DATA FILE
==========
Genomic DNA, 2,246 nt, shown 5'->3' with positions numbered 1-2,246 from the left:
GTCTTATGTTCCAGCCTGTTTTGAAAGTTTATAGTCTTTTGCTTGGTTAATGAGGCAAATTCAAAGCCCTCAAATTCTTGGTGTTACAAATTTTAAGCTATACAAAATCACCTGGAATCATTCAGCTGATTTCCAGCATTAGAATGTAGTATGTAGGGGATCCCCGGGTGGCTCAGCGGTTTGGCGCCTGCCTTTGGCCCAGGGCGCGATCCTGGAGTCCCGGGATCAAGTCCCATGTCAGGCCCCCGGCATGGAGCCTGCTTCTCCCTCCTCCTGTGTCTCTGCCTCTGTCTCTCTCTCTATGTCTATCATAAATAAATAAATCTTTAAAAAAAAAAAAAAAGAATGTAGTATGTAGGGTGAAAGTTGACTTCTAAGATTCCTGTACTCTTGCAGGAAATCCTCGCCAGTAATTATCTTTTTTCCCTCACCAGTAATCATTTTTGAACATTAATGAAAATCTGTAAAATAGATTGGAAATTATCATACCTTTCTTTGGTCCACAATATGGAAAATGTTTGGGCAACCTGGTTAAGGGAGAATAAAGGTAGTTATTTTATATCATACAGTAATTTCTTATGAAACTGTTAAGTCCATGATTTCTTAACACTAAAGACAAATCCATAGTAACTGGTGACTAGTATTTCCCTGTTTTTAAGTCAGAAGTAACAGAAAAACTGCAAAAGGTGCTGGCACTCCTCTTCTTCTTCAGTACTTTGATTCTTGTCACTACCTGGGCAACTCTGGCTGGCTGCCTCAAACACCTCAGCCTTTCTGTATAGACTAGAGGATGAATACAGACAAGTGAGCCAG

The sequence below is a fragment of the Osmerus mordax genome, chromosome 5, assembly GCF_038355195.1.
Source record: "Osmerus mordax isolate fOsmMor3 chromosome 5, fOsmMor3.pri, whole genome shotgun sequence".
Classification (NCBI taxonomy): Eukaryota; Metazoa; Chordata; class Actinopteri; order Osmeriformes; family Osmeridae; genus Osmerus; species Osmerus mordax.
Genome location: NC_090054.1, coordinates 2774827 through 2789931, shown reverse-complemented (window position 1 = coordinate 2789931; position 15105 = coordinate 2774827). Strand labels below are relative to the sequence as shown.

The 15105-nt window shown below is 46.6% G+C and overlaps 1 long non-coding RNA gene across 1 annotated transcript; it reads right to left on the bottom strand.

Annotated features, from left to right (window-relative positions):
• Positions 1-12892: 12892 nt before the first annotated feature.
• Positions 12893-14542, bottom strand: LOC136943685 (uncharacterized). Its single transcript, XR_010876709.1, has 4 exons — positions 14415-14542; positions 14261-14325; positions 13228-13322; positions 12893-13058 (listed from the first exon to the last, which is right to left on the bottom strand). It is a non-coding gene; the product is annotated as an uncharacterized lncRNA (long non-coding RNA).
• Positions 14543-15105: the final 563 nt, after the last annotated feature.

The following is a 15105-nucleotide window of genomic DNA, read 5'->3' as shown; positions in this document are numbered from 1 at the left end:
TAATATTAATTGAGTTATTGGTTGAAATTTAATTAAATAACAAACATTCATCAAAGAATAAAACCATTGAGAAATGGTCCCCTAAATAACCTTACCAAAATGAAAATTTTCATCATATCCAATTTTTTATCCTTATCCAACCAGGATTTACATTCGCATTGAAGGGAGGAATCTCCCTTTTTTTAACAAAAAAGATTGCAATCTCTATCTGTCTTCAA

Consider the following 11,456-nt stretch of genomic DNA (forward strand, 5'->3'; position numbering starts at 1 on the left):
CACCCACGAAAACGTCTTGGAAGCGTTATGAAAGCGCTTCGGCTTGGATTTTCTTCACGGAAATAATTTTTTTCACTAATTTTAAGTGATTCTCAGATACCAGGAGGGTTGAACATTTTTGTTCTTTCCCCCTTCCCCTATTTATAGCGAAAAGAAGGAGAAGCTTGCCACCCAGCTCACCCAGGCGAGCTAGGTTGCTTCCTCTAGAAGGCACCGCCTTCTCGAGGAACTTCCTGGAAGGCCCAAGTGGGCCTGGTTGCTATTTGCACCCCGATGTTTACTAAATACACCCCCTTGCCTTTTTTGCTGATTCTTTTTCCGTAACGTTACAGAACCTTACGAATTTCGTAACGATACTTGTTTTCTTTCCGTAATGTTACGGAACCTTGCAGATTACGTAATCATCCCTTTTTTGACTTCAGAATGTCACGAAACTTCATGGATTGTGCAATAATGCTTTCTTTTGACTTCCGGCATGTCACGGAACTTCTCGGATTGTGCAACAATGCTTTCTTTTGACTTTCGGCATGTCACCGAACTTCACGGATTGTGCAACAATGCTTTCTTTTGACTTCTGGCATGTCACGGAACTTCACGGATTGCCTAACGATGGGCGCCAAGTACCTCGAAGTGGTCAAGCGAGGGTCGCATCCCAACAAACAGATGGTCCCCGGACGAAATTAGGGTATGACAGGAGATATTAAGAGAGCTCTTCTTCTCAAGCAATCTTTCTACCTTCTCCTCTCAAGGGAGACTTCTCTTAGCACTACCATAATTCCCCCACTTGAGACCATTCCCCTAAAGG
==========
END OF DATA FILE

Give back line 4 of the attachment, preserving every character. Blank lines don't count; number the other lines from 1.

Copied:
Source record: "Osmerus mordax isolate fOsmMor3 chromosome 5, fOsmMor3.pri, whole genome shotgun sequence".